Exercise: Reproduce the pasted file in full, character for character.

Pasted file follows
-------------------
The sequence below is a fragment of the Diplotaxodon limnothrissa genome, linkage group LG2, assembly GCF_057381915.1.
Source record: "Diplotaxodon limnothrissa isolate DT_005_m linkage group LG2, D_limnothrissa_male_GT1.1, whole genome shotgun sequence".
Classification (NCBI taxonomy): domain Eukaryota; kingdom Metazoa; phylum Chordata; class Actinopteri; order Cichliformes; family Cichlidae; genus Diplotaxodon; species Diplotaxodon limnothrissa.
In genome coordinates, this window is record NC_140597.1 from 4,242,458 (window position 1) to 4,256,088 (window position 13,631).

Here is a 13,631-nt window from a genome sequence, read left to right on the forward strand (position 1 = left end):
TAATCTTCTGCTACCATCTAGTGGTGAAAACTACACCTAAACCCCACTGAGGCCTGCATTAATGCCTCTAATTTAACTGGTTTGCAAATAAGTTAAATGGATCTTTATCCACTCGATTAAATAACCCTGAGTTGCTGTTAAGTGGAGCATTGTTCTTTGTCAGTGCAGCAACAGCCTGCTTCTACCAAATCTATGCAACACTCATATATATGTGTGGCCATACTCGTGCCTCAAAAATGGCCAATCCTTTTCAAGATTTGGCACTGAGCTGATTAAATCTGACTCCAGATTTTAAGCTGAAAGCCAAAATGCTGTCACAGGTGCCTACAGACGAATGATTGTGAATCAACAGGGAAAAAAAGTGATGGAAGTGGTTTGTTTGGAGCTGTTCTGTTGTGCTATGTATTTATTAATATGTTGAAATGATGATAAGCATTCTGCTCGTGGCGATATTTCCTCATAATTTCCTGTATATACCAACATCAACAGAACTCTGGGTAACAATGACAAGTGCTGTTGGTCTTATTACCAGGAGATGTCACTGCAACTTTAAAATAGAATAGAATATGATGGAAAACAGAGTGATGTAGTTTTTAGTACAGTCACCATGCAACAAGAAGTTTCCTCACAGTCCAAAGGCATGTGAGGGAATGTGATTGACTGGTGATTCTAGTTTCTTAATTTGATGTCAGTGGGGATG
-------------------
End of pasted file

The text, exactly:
The sequence below is a fragment of the Diplotaxodon limnothrissa genome, linkage group LG2, assembly GCF_057381915.1.
Source record: "Diplotaxodon limnothrissa isolate DT_005_m linkage group LG2, D_limnothrissa_male_GT1.1, whole genome shotgun sequence".
Classification (NCBI taxonomy): domain Eukaryota; kingdom Metazoa; phylum Chordata; class Actinopteri; order Cichliformes; family Cichlidae; genus Diplotaxodon; species Diplotaxodon limnothrissa.
In genome coordinates, this window is record NC_140597.1 from 4,242,458 (window position 1) to 4,256,088 (window position 13,631).

Here is a 13,631-nt window from a genome sequence, read left to right on the forward strand (position 1 = left end):
TAATCTTCTGCTACCATCTAGTGGTGAAAACTACACCTAAACCCCACTGAGGCCTGCATTAATGCCTCTAATTTAACTGGTTTGCAAATAAGTTAAATGGATCTTTATCCACTCGATTAAATAACCCTGAGTTGCTGTTAAGTGGAGCATTGTTCTTTGTCAGTGCAGCAACAGCCTGCTTCTACCAAATCTATGCAACACTCATATATATGTGTGGCCATACTCGTGCCTCAAAAATGGCCAATCCTTTTCAAGATTTGGCACTGAGCTGATTAAATCTGACTCCAGATTTTAAGCTGAAAGCCAAAATGCTGTCACAGGTGCCTACAGACGAATGATTGTGAATCAACAGGGAAAAAAAGTGATGGAAGTGGTTTGTTTGGAGCTGTTCTGTTGTGCTATGTATTTATTAATATGTTGAAATGATGATAAGCATTCTGCTCGTGGCGATATTTCCTCATAATTTCCTGTATATACCAACATCAACAGAACTCTGGGTAACAATGACAAGTGCTGTTGGTCTTATTACCAGGAGATGTCACTGCAACTTTAAAATAGAATAGAATATGATGGAAAACAGAGTGATGTAGTTTTTAGTACAGTCACCATGCAACAAGAAGTTTCCTCACAGTCCAAAGGCATGTGAGGGAATGTGATTGACTGGTGATTCTAGTTTCTTAATTTGATGTCAGTGGGGATG